Doug Suttles, Encana president and chief executive officer (left), and Lee Tillman, Marathon Oil president and chief executive officer, took part in a panel discussion covering the latest in North American shale at CERAWeek by IHS Markit in Houston. Much has been made recently about the disparities in production between parent and child wells in US shale basins. The increased attention on the issue is part of broader concern among investors about the ability of operators to maintain high levels of output over the next few years. However, Doug Suttles, Encana president and chief executive officer, assures that shale executives are acutely aware of the parent-child challenge. His company has been "very public about this for 5 years now,” he said before an audience largely consisting of the investor community at CERAWeek by IHS Markit this week in Houston.
A pressure pumping unit stands ready for water injections into a parent wellhead to prevent damage from frac hits in the North Fork oil field of North Dakota. Frac hits were once a painful cost of doing business for Abraxas Petroleum. But today, the San Antonio, Texas-based shale producer has softened the blows dealt by this widespread and challenging problem. Its approach, called “active well defense,” has been put to the test amid the rolling hills of the company’s North Fork oil field in McKenzie, North Dakota. Instead, active well defense is designed to prevent temporary, yet costly, production stoppages caused by unabated frac hits filling parent wells with sand.
Countering a raft of negative outlooks, a new study argues that the unconventional sector has reason to be optimistic about the months and years ahead. Thanks to a greater understanding of geology and improved technology application, the new generation of horizontal wells completed during the downturn are outperforming their predecessors by wide and growing margins, according to the study published by the Oxford Institute for Energy Studies in November, "Unravelling the US Shale Productivity Gains." The bottom line, as this study sees it, is that the well productivity and efficiency benchmarks established over the past 2 years represent sustainable progress that cannot be wholly attributed to high-grading programs or service sector price concessions. The expectation is that many operators will be able to offset the approaching financial headwinds with higherproducing wells. These conclusions are based on the performance of operators in several key shale plays where not only are initial production rates improving--an early measure of success--but so are two other important performance indicators: higher cumulative production and slower decline rates.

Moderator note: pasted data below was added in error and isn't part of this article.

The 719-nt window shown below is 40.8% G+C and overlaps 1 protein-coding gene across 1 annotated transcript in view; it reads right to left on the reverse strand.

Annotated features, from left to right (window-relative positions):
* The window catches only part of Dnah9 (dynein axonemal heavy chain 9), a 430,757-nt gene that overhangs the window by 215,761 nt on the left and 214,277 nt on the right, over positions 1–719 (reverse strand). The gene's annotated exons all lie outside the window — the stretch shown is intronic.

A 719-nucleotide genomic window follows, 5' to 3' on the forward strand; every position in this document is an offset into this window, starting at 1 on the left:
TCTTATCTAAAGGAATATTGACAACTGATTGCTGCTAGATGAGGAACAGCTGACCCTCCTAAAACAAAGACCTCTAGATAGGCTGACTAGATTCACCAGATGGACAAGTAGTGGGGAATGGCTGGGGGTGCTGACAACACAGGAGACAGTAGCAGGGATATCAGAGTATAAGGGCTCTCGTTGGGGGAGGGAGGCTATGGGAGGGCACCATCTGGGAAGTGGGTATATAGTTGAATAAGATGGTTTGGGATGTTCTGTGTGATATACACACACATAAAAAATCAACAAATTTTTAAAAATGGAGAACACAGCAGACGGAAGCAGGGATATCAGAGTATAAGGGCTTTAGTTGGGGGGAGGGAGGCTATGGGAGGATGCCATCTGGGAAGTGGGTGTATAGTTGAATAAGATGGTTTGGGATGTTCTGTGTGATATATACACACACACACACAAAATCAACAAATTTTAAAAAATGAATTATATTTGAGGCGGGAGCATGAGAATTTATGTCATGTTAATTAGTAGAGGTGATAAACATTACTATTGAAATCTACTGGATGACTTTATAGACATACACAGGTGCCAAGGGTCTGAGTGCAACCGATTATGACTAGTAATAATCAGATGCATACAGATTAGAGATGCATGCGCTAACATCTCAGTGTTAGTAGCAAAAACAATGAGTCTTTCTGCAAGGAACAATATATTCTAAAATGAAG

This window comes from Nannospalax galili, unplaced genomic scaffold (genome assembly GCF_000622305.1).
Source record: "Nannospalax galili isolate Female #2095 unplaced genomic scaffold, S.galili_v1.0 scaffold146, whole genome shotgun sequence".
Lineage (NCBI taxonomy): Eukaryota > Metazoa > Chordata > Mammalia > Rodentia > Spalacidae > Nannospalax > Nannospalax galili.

Some are more concerned about the low recovery rates of horizontal shale wells, estimated to be about 7% on average-- far short of the 40% achieved through primary and secondary (waterflooding) production in conventional reservoirs. Refracturing has been touted as the next big thing to improve ultimate recovery, but such operations remain relatively expensive and may only temporarily reset production to initial rates once or twice in a well's life. To see long-term results and a doubling or tripling of current recovery rates, a number of experts say enhanced oil recovery (EOR) technologies must be developed to work in tight shale reservoirs. And due to persistently low natural gas prices, current efforts appear to be exclusively focused on oil and condensate producing wells. It is early days for this area of EOR research.
Barry Biggs, vice president of onshore operations at Hess, said the company is using an “army of problem solvers” to help navigate through the current downturn. July’s drop in oil prices to below USD 50/bbl reminded the shale industry that the hard times may be around for a while and that operators need to continue working on their cost reduction plans. At the recent 2015 Unconventional Resources Technology Conference, a major theme was how companies can improve performance without increasing the size of their budget. Some companies are looking to work closer with other companies to share knowledge and technology that may yield higher production. Others are looking inward for ideas that may reduce risk and improve the bottom line.